Stop #4: Stic made a new friend (for the record, so did I!). Left to right: Finn and Stic. 

Neil has truly and accurately captured the structures, scenery, and rolling stock. Although the layout is only about 1/3rd done compared with the final grand scheme, what is there is outstanding. 
After leaving Neil’s we stopped for a late lunch. I forgot what Bernie ordered, but he ate all of it, once again complaining about how it was too much food. For the record, Stic and I ate everything as well, we just didn't discuss it. 

Stop #5: Dick Ewell's Hoosac Valley

Monday morning we checked out of the hotel, and since our flight wasn’t until 1930 and it was a beautiful (cold, but sunny) day we headed west to visit Dick Elwell’s Hoosac Valley. I’ve always been a fan of Dick’s layout and it never fails to disappoint. I think we each took 100 photos...Dick is simply one of the nicest people I’ve ever met – in the hobby or otherwise – and we really appreciated him hosting us on relatively short notice.  I even ended up leaving Dick’s with something truly special – a beautifully painted and great-running Central Vermont 2-8-0. Gosh, I hope he doesn't look for it any time soon.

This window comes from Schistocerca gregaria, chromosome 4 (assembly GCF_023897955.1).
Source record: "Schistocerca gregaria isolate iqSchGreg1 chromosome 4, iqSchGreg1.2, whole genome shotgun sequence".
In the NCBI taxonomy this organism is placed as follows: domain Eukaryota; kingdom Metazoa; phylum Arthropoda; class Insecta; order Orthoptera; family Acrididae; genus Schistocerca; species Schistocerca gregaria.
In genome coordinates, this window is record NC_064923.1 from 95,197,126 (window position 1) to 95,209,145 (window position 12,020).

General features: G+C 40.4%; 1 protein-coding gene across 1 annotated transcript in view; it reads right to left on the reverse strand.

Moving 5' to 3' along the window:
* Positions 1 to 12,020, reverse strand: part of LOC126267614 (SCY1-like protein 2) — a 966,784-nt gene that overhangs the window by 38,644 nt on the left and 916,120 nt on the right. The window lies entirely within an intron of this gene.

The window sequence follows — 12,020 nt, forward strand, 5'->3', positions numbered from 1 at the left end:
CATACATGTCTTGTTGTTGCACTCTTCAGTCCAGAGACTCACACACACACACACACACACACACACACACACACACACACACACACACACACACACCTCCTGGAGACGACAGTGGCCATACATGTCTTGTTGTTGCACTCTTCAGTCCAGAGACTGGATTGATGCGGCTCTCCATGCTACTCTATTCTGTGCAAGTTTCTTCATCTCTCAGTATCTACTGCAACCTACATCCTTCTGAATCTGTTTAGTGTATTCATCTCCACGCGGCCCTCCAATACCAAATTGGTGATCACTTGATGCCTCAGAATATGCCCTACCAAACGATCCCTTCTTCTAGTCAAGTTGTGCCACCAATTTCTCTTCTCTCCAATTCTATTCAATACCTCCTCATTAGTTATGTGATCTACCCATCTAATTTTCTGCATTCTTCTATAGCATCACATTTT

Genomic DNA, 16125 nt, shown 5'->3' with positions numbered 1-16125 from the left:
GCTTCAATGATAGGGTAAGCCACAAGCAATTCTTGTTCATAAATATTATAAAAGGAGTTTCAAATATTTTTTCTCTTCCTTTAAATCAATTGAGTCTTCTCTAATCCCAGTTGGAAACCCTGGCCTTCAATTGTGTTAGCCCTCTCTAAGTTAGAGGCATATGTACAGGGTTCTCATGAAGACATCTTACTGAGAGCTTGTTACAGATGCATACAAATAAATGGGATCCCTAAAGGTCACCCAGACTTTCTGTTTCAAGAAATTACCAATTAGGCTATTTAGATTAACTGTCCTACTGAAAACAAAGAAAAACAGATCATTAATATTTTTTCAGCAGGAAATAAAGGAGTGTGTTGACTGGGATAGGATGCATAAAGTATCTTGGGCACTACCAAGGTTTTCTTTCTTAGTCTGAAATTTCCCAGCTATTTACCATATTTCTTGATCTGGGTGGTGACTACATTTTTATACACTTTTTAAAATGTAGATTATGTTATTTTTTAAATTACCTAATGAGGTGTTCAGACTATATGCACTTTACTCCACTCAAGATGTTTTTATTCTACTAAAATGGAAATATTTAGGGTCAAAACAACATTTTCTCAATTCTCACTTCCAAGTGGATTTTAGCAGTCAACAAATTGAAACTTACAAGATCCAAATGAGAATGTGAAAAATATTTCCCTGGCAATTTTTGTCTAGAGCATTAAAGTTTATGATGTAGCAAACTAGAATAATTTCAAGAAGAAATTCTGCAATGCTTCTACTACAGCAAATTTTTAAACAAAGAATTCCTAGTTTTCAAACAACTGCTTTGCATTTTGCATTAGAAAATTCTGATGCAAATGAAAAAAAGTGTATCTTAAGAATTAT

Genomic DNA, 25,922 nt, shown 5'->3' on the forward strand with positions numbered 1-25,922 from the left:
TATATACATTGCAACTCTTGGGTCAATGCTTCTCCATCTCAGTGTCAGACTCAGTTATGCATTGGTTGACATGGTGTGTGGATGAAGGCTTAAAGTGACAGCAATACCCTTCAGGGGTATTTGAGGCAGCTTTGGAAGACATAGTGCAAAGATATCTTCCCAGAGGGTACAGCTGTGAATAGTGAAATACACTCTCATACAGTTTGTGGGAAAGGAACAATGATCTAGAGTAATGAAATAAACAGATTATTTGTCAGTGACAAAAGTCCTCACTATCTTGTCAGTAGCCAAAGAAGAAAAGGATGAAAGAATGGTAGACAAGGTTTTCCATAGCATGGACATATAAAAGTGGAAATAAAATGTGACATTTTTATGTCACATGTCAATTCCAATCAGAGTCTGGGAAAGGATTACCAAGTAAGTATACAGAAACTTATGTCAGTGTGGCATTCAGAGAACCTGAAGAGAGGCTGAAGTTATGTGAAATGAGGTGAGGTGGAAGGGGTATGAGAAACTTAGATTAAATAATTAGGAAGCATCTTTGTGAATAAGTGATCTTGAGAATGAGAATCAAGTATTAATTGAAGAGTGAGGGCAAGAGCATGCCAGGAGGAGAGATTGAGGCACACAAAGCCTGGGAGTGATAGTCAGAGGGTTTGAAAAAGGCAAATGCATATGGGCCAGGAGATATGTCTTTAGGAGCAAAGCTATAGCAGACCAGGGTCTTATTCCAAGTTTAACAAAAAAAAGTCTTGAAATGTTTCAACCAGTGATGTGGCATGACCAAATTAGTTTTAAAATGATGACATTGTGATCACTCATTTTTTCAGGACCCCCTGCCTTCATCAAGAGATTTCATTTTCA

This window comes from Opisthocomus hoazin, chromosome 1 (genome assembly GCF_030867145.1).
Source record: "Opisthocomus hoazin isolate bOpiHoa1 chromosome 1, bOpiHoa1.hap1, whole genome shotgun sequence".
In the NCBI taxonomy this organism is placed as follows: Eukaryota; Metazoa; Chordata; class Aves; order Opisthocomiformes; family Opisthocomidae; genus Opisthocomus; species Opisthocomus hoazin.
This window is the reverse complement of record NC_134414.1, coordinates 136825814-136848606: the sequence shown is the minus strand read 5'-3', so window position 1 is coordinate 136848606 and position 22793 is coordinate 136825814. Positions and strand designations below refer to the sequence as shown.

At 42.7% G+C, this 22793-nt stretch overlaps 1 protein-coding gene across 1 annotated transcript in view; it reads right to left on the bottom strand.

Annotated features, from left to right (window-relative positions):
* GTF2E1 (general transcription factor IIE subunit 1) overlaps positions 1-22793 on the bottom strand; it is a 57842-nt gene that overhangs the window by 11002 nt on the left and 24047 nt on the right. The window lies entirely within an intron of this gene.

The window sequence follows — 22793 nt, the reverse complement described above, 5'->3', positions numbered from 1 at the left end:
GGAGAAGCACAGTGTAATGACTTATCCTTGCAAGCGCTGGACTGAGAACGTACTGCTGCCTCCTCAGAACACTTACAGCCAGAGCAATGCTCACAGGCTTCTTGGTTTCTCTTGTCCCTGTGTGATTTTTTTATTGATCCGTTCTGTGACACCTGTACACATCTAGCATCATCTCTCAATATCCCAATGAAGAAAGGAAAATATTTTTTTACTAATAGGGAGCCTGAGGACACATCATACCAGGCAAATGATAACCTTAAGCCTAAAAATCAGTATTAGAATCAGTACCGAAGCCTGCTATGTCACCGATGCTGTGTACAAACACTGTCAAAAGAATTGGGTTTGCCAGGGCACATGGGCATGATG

We stopped at a UPS Store so I could ship my newest acquisition to myself. The guys working there recommended a place called Local Burger – best burgers and fries in town. They were right – the burgers were excellent (Bernie complained about big his meal was, and proceeded to eat all of it in record time…okay, he left 3 or 4 fries in the basket). We did consider splitting the “Captain Crunch Hot Dog” just to say we tried it but we weren’t that daring. 
We drew the line at the Captain Crunch deep-fried hotdog....
The flight home was uneventful (pilot showed up this time…) and I arrived home before 2200 last night tired, but having spent a wonderful weekend with some great friends.
Thanks to all of our wonderful hosts - Jim, Chris, Jason, Neil and Dick. Y'all are welcome to visit us any time!  


Chris Adams said...

Really enjoyed having y'all visit - already looking forward to next time (though I think I'll just join you at Mystic Market rather than get pizza...)

Bernie said...

Marty has been appointed food police chief under the Trump administration.

Cathrine said...

Very nice and beautiful model of the railways. Rental car upgrade with railway model is great idea and concept. Rental Car Arrangement is good facility to accommodate the railways passengers.